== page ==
I cannot argue with a single word of this, nor would I wish to.
I’ve given up taking the Guardian now, following the horrific re-design. The paper’s long rightwards drift has troubled me for years and the re-design is finally the catalyst.
I still look at things online. I have always enjoyed her columns, even when they’re about her specialist subject, fashion.
Lots of people disagree with her. Today, she’s written about Roman Polanski, and Hollywood’s attitude to him in the awareness that he is a convicted and admitted child-rapist. Nobody’s disagreeing with her now.
Yes, I have been out to buy, and read, the book of 2018 so far, Michael Wolff’s insider account of the Trump Administration. Though the circumstances are completely different, I confess to a certain outlaw tingle in acquiring this controversial tome that I’ve not experienced since the late Eighties, when a mate who’d been to Canada smuggled back into the country a copy of Peter Wright’s infamous Spy Catcher, and lent it to me (and to think that I could pick it up dirt cheap on eBay, thirty years later).
Fire and Fury has been denounced thoroughly by the Orange-Faced One (cue up that good old Mandy Rice-Davies quote again, please), and also by Simon Jenkins in the Guardian, a certain sign that Wolff has got more right than wrong. It’s supposedly based on multiple tape-backed interviews, with over 200 White House insiders. And it creates an interesting conundrum.
Because the contents of the book, its exposure of the reality of life in the White House under the unrealistic figure of President Donald J Trump, are at one and the same time completely believable and utterly unbelievable. This is not the dichotomy it seems to be: I find nothing in any of the accounts, starting with the unwanted winning of the Election in November 2016 and ending with the final defenestration of alt.right idealogue Steve Bannon from whatever position he had in the Administration, to be in the least bit unrealistic. That they are simultaneously impossible to credit is down to the fact that the world in which we lived has suddenly been demonstrated to be fatally flawed. Nothing in this book should have happened, and I don’t say that on any political grounds. I say it because in any rational universe, including the one I’ve always believed myself to occupy for most of my sixty-odd years, this couldn’t happen. This catalogue of supreme stupidity, naked opportunism, psychological flaws and simple but complete absence of any strategic sense or ability to recognise the world as it is couldn’t be demonstrated by anyone capable of getting to the proximity of great power.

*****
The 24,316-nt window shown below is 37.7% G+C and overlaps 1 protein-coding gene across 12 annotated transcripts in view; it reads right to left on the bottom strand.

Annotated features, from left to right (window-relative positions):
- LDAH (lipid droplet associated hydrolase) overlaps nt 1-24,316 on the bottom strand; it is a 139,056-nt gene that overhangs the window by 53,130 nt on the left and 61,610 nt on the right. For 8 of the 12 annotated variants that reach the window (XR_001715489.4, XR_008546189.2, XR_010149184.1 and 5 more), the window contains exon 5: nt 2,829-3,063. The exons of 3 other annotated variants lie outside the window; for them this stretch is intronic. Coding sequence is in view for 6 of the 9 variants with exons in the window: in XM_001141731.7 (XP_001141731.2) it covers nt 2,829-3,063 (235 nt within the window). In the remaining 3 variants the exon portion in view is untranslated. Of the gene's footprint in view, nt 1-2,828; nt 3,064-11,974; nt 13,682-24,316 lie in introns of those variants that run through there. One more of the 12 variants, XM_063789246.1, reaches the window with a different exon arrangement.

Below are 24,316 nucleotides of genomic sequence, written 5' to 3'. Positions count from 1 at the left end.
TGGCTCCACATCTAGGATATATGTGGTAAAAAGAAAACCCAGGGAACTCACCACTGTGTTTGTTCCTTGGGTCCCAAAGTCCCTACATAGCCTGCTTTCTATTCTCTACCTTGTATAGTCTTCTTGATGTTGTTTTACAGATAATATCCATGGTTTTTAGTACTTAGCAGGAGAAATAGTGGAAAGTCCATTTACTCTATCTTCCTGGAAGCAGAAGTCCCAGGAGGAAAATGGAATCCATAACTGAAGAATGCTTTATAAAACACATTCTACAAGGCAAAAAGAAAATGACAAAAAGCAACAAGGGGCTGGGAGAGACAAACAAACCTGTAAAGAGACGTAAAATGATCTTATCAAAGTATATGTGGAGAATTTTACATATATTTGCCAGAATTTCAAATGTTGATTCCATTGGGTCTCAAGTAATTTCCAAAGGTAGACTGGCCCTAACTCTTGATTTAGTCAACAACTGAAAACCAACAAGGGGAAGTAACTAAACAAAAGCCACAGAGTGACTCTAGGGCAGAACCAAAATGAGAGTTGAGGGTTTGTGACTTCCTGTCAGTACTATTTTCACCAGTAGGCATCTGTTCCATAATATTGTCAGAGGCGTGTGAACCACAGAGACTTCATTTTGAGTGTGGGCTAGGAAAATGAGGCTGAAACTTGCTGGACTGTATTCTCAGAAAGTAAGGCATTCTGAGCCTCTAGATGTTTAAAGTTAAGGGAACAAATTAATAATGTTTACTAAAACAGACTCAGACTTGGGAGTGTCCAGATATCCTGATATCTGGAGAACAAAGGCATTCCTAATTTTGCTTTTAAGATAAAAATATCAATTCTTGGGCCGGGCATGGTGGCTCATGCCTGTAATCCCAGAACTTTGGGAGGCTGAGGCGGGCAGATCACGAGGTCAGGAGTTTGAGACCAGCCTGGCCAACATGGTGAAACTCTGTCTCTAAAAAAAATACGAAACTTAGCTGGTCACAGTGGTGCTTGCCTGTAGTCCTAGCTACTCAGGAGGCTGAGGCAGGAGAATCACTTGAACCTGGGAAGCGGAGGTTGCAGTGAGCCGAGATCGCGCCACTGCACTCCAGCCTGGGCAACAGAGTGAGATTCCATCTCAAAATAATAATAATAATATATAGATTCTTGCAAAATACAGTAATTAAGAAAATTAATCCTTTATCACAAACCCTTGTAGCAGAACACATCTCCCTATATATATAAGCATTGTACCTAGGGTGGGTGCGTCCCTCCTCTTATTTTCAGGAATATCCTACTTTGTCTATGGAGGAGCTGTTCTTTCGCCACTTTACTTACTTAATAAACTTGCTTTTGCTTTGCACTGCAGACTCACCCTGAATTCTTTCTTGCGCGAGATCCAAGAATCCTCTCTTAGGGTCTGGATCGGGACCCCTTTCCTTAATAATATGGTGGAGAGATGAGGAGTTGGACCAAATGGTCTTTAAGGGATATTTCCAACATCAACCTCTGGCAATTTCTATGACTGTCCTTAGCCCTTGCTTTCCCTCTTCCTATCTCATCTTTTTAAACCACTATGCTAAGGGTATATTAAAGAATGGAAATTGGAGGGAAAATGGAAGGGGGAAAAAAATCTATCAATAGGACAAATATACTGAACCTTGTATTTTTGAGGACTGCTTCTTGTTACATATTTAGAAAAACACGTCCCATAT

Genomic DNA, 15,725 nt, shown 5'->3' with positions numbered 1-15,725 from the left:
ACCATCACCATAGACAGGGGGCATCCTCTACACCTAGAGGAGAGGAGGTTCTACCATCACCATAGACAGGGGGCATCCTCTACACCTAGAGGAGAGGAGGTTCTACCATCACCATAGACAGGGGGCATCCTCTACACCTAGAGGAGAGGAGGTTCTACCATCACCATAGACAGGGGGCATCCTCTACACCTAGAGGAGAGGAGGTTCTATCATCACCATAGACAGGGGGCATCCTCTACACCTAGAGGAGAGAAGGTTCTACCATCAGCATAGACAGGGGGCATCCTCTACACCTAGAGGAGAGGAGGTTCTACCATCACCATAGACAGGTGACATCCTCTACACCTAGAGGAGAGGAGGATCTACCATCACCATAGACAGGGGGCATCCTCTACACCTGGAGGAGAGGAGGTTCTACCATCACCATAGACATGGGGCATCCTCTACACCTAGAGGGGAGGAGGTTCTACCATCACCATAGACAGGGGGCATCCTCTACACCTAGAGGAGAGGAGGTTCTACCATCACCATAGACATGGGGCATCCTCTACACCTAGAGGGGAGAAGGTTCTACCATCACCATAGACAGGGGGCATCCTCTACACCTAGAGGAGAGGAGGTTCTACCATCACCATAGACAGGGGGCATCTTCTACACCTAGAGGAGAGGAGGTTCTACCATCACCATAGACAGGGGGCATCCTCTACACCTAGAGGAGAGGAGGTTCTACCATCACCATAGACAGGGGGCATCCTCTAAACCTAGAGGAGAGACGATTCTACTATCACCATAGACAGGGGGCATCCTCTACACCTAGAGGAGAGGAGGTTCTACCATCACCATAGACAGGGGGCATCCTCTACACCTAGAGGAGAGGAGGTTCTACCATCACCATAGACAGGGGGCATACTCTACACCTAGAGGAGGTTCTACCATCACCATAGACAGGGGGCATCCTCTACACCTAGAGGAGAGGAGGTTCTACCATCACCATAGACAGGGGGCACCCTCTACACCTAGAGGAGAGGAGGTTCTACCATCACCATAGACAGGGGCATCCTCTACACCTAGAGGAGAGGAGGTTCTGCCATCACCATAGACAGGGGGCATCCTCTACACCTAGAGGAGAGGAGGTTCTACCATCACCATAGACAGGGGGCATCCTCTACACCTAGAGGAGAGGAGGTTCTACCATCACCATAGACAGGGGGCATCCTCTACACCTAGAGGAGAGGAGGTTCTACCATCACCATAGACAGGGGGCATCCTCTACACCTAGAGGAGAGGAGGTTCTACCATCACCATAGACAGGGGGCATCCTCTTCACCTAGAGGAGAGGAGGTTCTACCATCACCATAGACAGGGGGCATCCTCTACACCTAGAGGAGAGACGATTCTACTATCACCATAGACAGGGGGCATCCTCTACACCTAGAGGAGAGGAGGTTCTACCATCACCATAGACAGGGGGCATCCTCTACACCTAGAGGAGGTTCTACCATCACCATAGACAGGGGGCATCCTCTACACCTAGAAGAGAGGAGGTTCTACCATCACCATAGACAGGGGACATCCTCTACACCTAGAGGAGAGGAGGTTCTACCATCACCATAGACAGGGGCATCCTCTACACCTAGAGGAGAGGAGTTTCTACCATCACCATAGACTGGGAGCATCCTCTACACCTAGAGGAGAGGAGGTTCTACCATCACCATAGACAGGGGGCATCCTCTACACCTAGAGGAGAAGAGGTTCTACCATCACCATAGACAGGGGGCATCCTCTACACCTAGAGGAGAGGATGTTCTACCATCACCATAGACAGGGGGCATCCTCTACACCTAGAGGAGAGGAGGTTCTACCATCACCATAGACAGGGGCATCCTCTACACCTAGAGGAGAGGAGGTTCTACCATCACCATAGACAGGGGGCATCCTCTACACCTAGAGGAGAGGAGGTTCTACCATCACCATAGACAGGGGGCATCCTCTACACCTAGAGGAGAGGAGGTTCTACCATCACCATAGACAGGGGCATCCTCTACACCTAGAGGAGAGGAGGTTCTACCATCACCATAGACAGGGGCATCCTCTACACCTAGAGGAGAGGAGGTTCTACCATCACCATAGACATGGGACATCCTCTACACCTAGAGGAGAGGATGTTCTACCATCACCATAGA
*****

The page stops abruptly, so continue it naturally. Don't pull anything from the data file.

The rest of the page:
In that respect, Fire and Fury ought to be a great ironic bellow of humour, a satirical classic. I’ve read books like that from time to time, books predicting a future of a hapless, idiot President, oblivious to the world around him, his decisions taken by cleverer but malevolent underlings pushing their own agendas.
Such books were never funny, because the writers were, basically, crap at making their scenarios remotely plausible. This time, it’s not funny because we’re living in the book, it’s events and actions are news stories we’ve lived through already. It’s a shame that Wolff does such a better job than any in making it plausible.
There are so many revelations that the Press have already seized upon (the secret of the Trump hairdo is a particularly compelling detail). The first, and which has been so thoroughly challenged thus far, is that Trump never wanted to win the Election. He was only ever in it to create a stir, to build publicity for himself, to lose (and claim the Election was stolen), and propel himself into massive TV returns with his own, newly-built Network.
This chimes with a lot of analysis I read, from the start of the campaign in early 2016, to the eve of the Republican Convention, which makes it particularly plausible to me. In this analysis, it is Bannon’s intervention in the campaign, round about the time of the infamous ‘pussy-grab’ tape, that turns the tide, and when the Presidency was secured, against a three million vote shortfall in the popular vote, and to everyone’s shock, Trump decides he always wanted it.
But Trump is the least capable person of being President, as his most recent Tweet, only today, amply demonstrates. The rest of the book is a stage-by-stage account of faction-fighting in the White House, between the triple poles of Bannon, Trump’s son-in-law Jared Kushner and wife Ivanka, and the nearest thing to an official, but in no way actual Chief of Staff, Reince Preibus.
It’s a Never-Ending, indeed Unwinnable Battle, for two reasons. One is that Trump is completely unmanageable and has no idea what he wants to do, except that he’s vulnerable to the last person to speak to him. And the other is that there is nobody in any position of authority who has even so much practical competence at the business of the White House as would you or I, dropped into the role – any role – at this exact instant, no warning.
You keep reading things and wondering how on Earth they could think that was a sensible thing to do, but the more you read of these individuals – whether they are clashing or simply trying to cope – you realise that they genuinely do not know any better.